(0.81
)
$
0.78

 
 
 
 
 
 
 
 
 
 
See notes to consolidated financial statements.


35-


ITEM 8.    FINANCIAL STATEMENTS AND SUPPLEMENTARY DATA (continued)

CONSOLIDATED BALANCE SHEETS
Alliance One International, Inc. and Subsidiaries
 
March 31,
2012
 
March 31,
2011
(in thousands)
 
ASSETS
 
 
 
Current assets
 
 
 
Cash and cash equivalents
$
119,743

 
$
43,506

Trade and other receivables, net
303,090

 
279,904

Accounts receivable, related parties
32,316

 
61,981

Inventories
839,902

 
800,365

Advances to tobacco suppliers
89,378

 
74,556

Recoverable income taxes
9,592

 
7,191

Current deferred taxes
23,855

 
3,955

Prepaid expenses
45,097

 
42,319

Assets held for sale

 
413

Current derivative asset
312

 
2,543

Other current assets
14,562

 
542

Total current assets
1,477,847

 
1,317,275

Other assets
 
 
 
Investments in unconsolidated affiliates
24,530

 
25,665

Goodwill and other intangible assets
35,865

 
41,205

Deferred income taxes
73,378

 
82,707

Other deferred charges
12,467

 
21,019

Other noncurrent assets
66,079

 
83,371

 
212,319

 
253,967

Property, plant and equipment, net
259,679

 
237,088

 
$
1,949,845

 
$
1,808,330

LIABILITIES AND STOCKHOLDERS’ EQUITY
 
 
 
Current liabilities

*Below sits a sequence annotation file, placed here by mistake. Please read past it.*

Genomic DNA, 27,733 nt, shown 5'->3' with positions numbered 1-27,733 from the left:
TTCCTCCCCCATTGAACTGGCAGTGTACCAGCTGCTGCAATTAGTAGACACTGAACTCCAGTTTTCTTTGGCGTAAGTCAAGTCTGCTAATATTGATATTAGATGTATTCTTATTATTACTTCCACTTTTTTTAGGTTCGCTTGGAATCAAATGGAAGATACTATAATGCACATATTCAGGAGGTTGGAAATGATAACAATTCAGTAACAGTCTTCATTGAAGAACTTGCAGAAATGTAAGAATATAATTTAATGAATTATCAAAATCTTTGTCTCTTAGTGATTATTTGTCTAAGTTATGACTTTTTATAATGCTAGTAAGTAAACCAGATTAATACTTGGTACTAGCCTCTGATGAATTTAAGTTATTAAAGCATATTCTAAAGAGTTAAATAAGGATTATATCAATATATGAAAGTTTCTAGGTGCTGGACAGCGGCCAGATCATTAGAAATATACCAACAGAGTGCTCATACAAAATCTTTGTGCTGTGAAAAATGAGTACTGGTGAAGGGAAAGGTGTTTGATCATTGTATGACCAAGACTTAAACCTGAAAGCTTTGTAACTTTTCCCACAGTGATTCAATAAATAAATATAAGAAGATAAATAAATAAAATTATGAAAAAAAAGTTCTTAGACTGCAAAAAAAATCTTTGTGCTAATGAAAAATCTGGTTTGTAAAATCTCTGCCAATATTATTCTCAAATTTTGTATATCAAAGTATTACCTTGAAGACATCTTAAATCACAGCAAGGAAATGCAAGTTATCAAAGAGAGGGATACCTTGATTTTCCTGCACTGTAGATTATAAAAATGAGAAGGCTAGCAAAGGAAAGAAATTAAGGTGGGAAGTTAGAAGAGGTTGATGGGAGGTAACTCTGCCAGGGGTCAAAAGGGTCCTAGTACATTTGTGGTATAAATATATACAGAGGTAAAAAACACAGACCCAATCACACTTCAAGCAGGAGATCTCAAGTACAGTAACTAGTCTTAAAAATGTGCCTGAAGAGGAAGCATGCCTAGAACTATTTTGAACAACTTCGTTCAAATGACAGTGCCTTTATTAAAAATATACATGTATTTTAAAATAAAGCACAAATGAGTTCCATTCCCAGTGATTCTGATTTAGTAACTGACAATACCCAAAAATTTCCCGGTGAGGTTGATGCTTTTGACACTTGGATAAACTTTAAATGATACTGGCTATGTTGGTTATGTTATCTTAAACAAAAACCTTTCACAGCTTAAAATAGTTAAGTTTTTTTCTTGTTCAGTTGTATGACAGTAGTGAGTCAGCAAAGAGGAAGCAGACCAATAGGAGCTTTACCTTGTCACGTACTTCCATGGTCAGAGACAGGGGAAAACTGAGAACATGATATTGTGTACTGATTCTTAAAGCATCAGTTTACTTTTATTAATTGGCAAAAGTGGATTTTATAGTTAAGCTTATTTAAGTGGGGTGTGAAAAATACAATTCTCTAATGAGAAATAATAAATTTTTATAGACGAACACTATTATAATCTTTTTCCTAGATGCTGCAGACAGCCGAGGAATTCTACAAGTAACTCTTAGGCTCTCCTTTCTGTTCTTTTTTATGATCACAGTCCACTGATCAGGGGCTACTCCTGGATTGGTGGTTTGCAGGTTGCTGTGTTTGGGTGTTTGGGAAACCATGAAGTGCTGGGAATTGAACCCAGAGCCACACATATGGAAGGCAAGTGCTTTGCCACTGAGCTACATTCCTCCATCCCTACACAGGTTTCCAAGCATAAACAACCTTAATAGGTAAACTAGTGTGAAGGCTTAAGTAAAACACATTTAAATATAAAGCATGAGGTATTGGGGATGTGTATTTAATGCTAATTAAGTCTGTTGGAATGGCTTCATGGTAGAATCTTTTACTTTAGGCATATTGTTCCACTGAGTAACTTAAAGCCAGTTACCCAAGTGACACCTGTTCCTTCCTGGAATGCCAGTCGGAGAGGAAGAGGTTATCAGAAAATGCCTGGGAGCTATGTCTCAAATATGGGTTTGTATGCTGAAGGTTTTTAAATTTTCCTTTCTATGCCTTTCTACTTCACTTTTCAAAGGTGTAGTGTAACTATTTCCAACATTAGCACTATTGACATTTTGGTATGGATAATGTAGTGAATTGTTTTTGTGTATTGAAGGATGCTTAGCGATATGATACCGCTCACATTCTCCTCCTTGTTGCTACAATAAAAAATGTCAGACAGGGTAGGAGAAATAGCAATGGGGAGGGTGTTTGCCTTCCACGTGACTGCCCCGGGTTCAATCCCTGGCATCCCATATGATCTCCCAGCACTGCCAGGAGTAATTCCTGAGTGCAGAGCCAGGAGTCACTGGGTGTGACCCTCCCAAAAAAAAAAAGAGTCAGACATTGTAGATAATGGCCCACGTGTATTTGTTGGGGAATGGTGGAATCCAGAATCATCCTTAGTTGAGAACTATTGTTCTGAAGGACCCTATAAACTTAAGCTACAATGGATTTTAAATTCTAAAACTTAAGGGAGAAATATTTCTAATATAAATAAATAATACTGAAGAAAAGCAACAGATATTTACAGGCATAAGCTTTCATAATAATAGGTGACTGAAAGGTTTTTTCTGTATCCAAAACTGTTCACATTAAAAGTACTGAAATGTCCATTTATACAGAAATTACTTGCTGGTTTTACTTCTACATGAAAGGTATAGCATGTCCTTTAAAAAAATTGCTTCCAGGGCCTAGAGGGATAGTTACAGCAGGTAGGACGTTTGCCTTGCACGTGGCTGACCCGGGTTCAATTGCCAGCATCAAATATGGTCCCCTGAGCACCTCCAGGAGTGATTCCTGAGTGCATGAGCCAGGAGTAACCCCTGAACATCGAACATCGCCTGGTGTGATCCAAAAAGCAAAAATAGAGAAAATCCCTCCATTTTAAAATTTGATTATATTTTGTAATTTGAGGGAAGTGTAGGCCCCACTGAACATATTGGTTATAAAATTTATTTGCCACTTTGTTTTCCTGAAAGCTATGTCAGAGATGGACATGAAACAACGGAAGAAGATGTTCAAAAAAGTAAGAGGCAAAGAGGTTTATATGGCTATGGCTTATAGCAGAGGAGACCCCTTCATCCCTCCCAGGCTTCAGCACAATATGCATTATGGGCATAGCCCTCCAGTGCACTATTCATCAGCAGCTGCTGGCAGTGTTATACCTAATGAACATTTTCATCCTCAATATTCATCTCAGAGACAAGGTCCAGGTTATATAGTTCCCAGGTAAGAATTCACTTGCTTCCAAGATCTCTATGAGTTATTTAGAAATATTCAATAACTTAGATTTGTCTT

Notes payable to banks
$
374,532

 
$
231,407

Accounts payable
120,148

 
86,103

Due to related parties
37,520

 
38,937

Advances from customers
14,876

 
17,576

Accrued expenses and other current liabilities
78,742

 
78,459

Current derivative liability
16

 

Income taxes
16,282

 
17,149

Long-term debt current
7,050

 
784

Total current liabilities
649,166

 
470,415

 
 
 
 
Long-term debt
821,453

 
884,371

Deferred income taxes
9,494

 
3,816

Liability for unrecognized tax benefits
18,183

 
14,733

Pension, postretirement and other long-term liabilities
121,128

 
118,983

 
970,258

 
1,021,903

Commitments and contingencies


 


Stockholders’ equity
 
 
 
Common stock—no par value:
 
 
 
250,000 authorized shares, 95,234 issued and outstanding (94,938 at March 31,
2011)
457,497

 
455,409

Retained deficit
(91,342
)
 
(120,793
)
Accumulated other comprehensive loss
(38,673
)
 
(21,803
)
Total stockholders’ equity of Alliance One International, Inc.
327,482

 
312,813

Noncontrolling interests
2,939

 
3,199

Total equity
330,421

 
316,012

 
$
1,949,845

 
$
1,808,330

See notes to consolidated financial statements.
 
 
 

36-


ITEM 8.    FINANCIAL STATEMENTS AND SUPPLEMENTARY DATA (continued)

STATEMENTS OF CONSOLIDATED STOCKHOLDERS’ EQUITY
Alliance One International, Inc. and Subsidiaries

 
Attributable to Alliance One International, Inc.
 
 
 
Accumulated Other
Comprehensive Income
 
 
(in thousands)
Common
Stock
Retained
Deficit
Currency
Translation
Adjustment
Pensions,
Net of Tax